Barack Obama’s presidential victory is fueling widespread optimism among student and immigrant-rights’ groups that Congress and the next White House will endorse long-debated legislation to help undocumented students gain legal status.
These organizations see an opportunity to pass the Development, Relief and Education for Alien Minors (DREAM) Act, through which undocumented students who complete high school and two years of college could gain conditional legal status and eventual citizenship.
The Development, Relief and Education for Alien Minors Act sole aim is to aide undocumented youth who was brought to the United States as children and have no means of continuing an education in order to contribute to society. Its provisions, would allow undocumented students to enroll in a 2 year higher learning institution, or enroll in the armed forces while serving under a six-year conditional status that would eventually allow them a path to permanent resident status.
· Proof of having arrived in the United States before age 16.
· Proof of residence in the United States for a least five (5) consecutive years since their date of arrival.
· Must be between the ages of 12 and 30 at time of bill enactment.
· Having graduated from an American high school, or obtained a GED.
· "Good moral character," essentially defined as the absence of a significant criminal record (or any major drug charges), compliance with Selective Service laws and an absence of fraudulent information in documents
Keep in mind that the student is to obey ALL of the above requirements and maintain their good moral character for the six-year period in order to benefit from the Dream Act.
This bill was drafted by (D) Senator Richard Durbin of Illinois, and has since been presented in several sessions of Congress where it has received much bipartisanship support. Critics of the bill, however, stand firm that these students would take away federal money in order to fund their education, leaving citizens of the country short changed and without any funding. Let me assure you that this is a popular misconception (and there are plenty of others that I would gladly shed light on if you happened to have any questions) as these students ARE NOT allowed to receive any sort of financial aide, or grants from the government.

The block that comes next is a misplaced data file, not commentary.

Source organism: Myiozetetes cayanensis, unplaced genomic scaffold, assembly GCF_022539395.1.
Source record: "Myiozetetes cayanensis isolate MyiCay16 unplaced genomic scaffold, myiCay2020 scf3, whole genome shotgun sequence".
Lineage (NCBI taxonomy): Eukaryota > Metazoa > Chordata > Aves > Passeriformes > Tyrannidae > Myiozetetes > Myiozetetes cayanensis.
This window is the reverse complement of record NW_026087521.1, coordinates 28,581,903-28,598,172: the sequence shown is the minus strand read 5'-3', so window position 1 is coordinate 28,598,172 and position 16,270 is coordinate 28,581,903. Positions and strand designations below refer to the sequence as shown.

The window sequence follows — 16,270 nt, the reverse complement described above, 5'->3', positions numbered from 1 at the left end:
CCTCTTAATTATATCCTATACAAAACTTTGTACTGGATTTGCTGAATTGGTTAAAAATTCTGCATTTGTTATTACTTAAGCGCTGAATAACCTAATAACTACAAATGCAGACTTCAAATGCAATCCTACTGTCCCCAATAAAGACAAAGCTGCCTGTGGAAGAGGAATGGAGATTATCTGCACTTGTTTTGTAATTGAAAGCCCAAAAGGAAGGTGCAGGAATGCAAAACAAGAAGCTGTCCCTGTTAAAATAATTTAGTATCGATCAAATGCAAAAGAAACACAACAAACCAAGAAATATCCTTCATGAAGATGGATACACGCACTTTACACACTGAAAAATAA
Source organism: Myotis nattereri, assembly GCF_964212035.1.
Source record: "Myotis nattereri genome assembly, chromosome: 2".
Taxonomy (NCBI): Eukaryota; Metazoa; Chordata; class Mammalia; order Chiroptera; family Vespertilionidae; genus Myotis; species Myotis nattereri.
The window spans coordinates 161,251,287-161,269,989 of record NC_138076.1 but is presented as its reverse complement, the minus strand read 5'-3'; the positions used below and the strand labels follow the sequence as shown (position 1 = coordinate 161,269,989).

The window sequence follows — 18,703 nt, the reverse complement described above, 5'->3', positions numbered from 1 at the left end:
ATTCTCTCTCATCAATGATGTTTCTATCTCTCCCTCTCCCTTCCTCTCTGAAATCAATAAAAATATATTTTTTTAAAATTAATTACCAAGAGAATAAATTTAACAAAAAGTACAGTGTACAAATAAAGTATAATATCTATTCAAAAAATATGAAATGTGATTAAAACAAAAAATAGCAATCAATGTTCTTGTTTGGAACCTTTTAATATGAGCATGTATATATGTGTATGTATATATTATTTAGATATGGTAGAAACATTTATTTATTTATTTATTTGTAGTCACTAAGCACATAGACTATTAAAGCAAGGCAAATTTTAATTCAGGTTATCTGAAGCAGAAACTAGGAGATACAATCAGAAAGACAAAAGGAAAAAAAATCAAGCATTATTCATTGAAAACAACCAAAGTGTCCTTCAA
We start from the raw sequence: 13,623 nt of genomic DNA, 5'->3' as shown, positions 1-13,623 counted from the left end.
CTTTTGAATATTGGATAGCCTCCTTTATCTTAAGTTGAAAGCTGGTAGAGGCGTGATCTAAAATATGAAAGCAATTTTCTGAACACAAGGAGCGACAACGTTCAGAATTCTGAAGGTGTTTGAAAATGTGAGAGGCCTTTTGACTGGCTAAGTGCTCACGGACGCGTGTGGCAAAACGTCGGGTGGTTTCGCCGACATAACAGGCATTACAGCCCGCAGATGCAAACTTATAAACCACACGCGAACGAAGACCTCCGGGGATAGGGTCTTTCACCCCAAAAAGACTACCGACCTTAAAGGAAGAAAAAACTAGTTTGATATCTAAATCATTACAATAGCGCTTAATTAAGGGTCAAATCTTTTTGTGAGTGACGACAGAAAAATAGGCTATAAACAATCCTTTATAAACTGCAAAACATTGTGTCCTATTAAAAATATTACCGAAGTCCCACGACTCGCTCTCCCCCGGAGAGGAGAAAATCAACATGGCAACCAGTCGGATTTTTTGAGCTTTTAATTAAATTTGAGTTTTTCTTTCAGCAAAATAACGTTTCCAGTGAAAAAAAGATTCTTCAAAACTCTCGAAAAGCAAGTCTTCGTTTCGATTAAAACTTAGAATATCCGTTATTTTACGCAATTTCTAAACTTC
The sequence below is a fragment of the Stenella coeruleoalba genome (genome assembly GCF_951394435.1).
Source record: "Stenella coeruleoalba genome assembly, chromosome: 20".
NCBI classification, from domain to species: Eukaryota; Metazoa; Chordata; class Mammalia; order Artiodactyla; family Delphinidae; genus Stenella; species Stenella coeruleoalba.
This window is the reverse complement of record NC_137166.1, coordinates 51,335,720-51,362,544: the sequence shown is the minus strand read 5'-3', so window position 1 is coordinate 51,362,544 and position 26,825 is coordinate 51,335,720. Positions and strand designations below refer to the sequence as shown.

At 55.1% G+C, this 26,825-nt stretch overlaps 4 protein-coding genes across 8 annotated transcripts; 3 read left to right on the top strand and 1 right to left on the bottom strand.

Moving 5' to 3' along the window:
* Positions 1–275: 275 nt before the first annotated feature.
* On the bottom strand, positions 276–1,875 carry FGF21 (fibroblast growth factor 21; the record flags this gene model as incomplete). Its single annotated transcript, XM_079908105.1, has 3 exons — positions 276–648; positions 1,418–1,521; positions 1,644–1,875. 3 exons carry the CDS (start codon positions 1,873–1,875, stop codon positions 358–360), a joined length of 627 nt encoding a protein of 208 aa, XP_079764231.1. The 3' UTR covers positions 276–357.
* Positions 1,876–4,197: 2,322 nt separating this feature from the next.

The Dream Act was introduced in the Senate in October of that same year. Senator Sessions, among others led the opposition that defeated the bill with a vote count of 52 in favor and 44 against the measure.
A year has since gone by, and it is now time to renew our efforts and make sure that the Obama administration (a clear supporter of the bill) hears our voices and the importance of the passage of the Dream Act. Please check out the website CHANGE.ORG.
“Our strategy is to get it done in the first 100 days [of the new administration],” says Shanta Driver, spokeswoman for BAMN, the Coalition to Defend Affirmative Action, Integration and Immigrant Rights and Fight for Equality by Any Means Necessary.
Groups such as the United States Student Association, based in Washington, D.C., also share that view. “The DREAM Act is one of our top priorities for the first 100 days,” says Angela Peoples, USSA legislative director.
Make your voice heard and let your legislator know that you support the DREAM Act.
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